“I think SAG should accept the fact that this is one giant ensemble and let them all run as a unit,” Dick Wolf said Wednesday at the Television Critics Association press tour, referring to his triple threat “Chicago” franchise. The three NBC series just wrapped up a successful crossover last week and will be part of a four-way crossover next month, along with Wolf’s “Law & Order: SVU.”

Asked by a reporter if he thinks he’ll be successful in his request, with a laugh, Wolf said, “probably not.” Regardless of SAG’s ruling, one thing is certain: the “Chicago” shows are huge hits — and they’re growing.

As first reported by Variety ahead of Wolf’s panel at TCA, a fourth “Chicago” installment, “Chicago Law,” is being discussed at NBC.

During the “Chicago” panel, Wolf offered up a few more details on the potential legal drama. “It would be obviously short-sighted not to be sort of mutually kicking the tires on what that would be,” he said. Explaining that “Chicago Law” characters could be introduced within the current three shows, as previously reported, Wolf continued, “It would probably be in the legal system, and you may see, in the way you saw the last three years, some people doing legal things to give insight on where that would go.”

He added, “Would I like to do it? Of course… It’s a question of how that would operate and what the form would be, but there have been discussions. You talk about your dreams being fulfilled. This is literally a dream come true to have these shows operating. This synergy is beyond my expectations… I am very happy with what I’m doing and I would just like to be able to continue these shows.”

As for Wolf’s other show at NBC — “Law and Order: SVU,” which is currently in the midst of season 17 — the mega-producer says he sees many seasons to come, saying the drama is “doing phenomenally well, and I hope will be back for another round of years. Nobody’s getting tired of doing it.”

As for why his shows are such successes, Wolf explains it comes down to the characters and the city, calling Chicago “the heart of America.”

“The values in these three shows, I’m kind of unabashedly old-fashioned about. They’re heroes,” Wolf said of the wide appeal. “You can’t pay people to run into burning buildings. Doctors are not in it for the money any more either… Cop shows and basically medical shows have been around since the beginning of series television.”

On the topic of characters, Wolf was asked by a reporter why his shows do not showcase more LGBT roles, adding to the high volume of diversity questions throughout the entire press tour.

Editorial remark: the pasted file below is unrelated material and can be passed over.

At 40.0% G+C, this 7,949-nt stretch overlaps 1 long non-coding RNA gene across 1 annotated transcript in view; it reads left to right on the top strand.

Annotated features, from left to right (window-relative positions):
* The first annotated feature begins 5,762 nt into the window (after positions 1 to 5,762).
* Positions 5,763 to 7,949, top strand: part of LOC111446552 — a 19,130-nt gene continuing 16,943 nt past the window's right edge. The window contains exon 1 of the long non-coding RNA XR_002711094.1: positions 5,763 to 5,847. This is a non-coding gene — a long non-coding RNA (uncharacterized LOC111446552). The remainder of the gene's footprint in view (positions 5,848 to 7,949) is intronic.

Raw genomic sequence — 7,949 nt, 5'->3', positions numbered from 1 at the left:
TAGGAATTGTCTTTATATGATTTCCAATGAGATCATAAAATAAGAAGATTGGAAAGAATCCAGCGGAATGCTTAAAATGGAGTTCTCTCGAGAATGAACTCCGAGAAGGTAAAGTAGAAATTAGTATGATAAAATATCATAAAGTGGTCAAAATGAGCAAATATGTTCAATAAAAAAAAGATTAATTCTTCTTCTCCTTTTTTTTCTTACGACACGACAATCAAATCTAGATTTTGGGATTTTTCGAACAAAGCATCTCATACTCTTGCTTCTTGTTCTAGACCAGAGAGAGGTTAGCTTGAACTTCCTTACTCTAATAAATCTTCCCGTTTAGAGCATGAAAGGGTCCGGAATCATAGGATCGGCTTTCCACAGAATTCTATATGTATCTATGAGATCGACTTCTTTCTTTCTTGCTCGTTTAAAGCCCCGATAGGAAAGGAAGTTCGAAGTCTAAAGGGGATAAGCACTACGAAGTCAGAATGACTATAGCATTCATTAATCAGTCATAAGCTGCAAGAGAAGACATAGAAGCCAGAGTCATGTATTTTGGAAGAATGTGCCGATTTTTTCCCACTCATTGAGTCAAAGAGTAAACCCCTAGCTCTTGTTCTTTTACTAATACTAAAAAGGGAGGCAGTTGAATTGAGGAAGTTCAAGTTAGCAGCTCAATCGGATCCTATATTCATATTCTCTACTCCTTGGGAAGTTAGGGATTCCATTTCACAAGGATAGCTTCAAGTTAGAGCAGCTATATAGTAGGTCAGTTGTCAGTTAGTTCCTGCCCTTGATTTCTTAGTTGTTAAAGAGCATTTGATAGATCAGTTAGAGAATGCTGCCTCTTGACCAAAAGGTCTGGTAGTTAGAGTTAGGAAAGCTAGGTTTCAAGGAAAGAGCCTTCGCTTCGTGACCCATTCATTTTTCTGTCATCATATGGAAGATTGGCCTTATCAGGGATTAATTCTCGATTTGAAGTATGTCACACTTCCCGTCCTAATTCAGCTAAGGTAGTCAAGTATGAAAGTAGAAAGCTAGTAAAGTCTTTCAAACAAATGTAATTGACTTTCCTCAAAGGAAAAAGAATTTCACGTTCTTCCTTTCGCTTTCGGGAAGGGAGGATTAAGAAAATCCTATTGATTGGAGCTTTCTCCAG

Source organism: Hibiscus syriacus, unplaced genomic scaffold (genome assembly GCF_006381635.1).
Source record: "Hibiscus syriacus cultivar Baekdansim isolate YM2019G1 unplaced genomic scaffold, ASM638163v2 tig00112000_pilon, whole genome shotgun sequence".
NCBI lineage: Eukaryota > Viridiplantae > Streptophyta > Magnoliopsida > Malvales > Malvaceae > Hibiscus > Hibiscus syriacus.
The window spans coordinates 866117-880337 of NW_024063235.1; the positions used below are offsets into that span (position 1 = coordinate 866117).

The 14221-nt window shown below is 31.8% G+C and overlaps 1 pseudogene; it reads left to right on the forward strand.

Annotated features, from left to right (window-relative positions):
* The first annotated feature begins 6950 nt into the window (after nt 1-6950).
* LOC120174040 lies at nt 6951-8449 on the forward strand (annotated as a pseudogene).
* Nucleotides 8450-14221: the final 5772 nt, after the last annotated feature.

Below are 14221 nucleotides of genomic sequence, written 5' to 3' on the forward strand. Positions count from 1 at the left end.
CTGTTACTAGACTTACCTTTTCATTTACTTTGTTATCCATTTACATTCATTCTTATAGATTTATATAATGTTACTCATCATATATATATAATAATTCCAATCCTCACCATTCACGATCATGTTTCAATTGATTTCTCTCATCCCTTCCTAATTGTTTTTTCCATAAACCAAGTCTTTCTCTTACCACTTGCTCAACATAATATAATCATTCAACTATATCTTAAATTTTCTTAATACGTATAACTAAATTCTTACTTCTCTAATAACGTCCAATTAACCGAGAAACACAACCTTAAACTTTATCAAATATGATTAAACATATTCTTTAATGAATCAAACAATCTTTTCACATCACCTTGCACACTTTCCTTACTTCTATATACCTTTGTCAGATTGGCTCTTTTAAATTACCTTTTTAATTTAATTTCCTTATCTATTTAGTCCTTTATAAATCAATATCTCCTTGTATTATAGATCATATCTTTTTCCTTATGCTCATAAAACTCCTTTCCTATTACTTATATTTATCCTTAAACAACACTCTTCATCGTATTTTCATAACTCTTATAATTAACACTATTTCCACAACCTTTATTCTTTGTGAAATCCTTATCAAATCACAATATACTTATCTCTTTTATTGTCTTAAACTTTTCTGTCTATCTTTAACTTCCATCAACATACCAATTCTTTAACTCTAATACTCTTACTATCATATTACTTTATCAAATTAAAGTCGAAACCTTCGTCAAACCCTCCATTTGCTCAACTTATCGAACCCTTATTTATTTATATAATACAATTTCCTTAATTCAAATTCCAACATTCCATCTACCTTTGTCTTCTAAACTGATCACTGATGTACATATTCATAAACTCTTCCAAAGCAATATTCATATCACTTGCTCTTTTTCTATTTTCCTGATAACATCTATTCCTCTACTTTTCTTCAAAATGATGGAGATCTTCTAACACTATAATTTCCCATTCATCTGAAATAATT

“We don’t go out of our way to integrate specific groups. I think that that’s short-sighted. I think that if it’s a natural story development, it should be utilized,” Wolf said. “I’ve never counted heads in any of the shows and said white, black, Hispanic. You cast actors who you think are going to bring new color to the palette. It certainly has not been avoided, but it is not something that the writers do not feel like they have to include. We have absolutely no objection to using them — or to developing characters who have that as part of their makeup.”

Wolf was also asked whether he will include storylines that touch on the recent controversial cop headlines from Chicago. “We steal the headlines, not the body copy,” he said. “Will there be any combination of police shootings under perhaps a variety of circumstances? Absolutely. We do not steer away from anything, but I am not a mouthpiece for the Chicago PD or any police department.”

Even though he doesn’t set out to make a statement based on the recent events, Wolf compassionately spoke more on the topic. “I think that in this environment, if you put yourself behind the wheel of a patrol car in what is acknowledged to be gang territory or disputed territory or a high crime rate territory and if you are a cop, whether you’re Chinese, Hispanic, black, white, you’re out on those streets, you don’t know whether you’re coming home that night… It’s a very dangerous job and mistakes are going to get made.”

Back to his expanding franchise, Wolf said, “I don’t think any way you can over-use a city that exemplifies the best, and at times the worst, of America. It’s an incredible canvas.”

Despite having four huge hits on broadcast television — and potentially five — however, Wolf did fess up to a project he’s been pitching for over two decades, but without much luck. “It’s called ‘School’ and it would start on the first day of kindergarten and run through hopefully the end of high school. It would be the same group of kids. I have bombed out in total at probably nine networks,” he said.